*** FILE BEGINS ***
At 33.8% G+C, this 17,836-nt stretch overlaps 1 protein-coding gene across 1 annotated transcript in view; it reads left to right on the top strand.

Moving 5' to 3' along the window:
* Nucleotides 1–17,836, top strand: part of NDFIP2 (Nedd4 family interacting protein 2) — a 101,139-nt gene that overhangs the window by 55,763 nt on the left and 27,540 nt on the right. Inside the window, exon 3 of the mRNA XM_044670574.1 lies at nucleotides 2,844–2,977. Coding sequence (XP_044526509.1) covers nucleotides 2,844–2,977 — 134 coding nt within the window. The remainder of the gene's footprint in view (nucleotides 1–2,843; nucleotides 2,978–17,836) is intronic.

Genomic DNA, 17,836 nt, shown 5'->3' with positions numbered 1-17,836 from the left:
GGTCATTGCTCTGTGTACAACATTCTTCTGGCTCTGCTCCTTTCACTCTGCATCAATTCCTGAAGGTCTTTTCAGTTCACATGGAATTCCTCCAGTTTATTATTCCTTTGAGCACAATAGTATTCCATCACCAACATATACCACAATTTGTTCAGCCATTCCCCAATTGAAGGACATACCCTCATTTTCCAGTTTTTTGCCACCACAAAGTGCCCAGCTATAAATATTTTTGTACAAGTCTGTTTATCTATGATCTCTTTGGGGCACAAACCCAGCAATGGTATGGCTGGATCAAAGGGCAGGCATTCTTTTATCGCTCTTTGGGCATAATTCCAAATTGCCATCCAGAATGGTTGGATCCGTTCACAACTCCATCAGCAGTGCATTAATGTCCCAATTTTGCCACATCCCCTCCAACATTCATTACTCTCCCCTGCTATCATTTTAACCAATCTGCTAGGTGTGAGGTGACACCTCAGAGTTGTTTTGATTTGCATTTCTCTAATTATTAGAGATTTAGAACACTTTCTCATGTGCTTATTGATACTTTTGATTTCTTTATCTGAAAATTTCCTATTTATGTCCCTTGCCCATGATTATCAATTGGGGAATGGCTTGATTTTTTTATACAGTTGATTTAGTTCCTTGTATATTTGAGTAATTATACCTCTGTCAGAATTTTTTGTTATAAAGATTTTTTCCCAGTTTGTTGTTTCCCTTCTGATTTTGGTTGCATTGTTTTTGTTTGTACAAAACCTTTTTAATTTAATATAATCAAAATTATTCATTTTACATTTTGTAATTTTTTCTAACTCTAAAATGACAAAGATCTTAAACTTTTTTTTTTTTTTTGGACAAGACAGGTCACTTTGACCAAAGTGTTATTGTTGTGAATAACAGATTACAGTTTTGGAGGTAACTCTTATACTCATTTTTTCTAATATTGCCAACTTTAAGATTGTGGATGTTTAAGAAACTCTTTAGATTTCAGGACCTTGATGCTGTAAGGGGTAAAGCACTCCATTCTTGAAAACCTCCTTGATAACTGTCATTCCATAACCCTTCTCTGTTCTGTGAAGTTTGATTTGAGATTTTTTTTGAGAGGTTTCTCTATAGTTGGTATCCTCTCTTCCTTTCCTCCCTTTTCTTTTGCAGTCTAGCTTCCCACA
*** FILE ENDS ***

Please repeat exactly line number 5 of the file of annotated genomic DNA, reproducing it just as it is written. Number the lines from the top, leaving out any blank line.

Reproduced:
GGTCATTGCTCTGTGTACAACATTCTTCTGGCTCTGCTCCTTTCACTCTGCATCAATTCCTGAAGGTCTTTTCAGTTCACATGGAATTCCTCCAGTTTATTATTCCTTTGAGCACAATAGTATTCCATCACCAACATATACCACAATTTGTTCAGCCATTCCCCAATTGAAGGACATACCCTCATTTTCCAGTTTTTTGCCACCACAAAGTGCCCAGCTATAAATATTTTTGTACAAGTCTGTTTATCTATGATCTCTTTGGGGCACAAACCCAGCAATGGTATGGCTGGATCAAAGGGCAGGCATTCTTTTATCGCTCTTTGGGCATAATTCCAAATTGCCATCCAGAATGGTTGGATCCGTTCACAACTCCATCAGCAGTGCATTAATGTCCCAATTTTGCCACATCCCCTCCAACATTCATTACTCTCCCCTGCTATCATTTTAACCAATCTGCTAGGTGTGAGGTGACACCTCAGAGTTGTTTTGATTTGCATTTCTCTAATTATTAGAGATTTAGAACACTTTCTCATGTGCTTATTGATACTTTTGATTTCTTTATCTGAAAATTTCCTATTTATGTCCCTTGCCCATGATTATCAATTGGGGAATGGCTTGATTTTTTTATACAGTTGATTTAGTTCCTTGTATATTTGAGTAATTATACCTCTGTCAGAATTTTTTGTTATAAAGATTTTTTCCCAGTTTGTTGTTTCCCTTCTGATTTTGGTTGCATTGTTTTTGTTTGTACAAAACCTTTTTAATTTAATATAATCAAAATTATTCATTTTACATTTTGTAATTTTTTCTAACTCTAAAATGACAAAGATCTTAAACTTTTTTTTTTTTTTTGGACAAGACAGGTCACTTTGACCAAAGTGTTATTGTTGTGAATAACAGATTACAGTTTTGGAGGTAACTCTTATACTCATTTTTTCTAATATTGCCAACTTTAAGATTGTGGATGTTTAAGAAACTCTTTAGATTTCAGGACCTTGATGCTGTAAGGGGTAAAGCACTCCATTCTTGAAAACCTCCTTGATAACTGTCATTCCATAACCCTTCTCTGTTCTGTGAAGTTTGATTTGAGATTTTTTTTGAGAGGTTTCTCTATAGTTGGTATCCTCTCTTCCTTTCCTCCCTTTTCTTTTGCAGTCTAGCTTCCCACA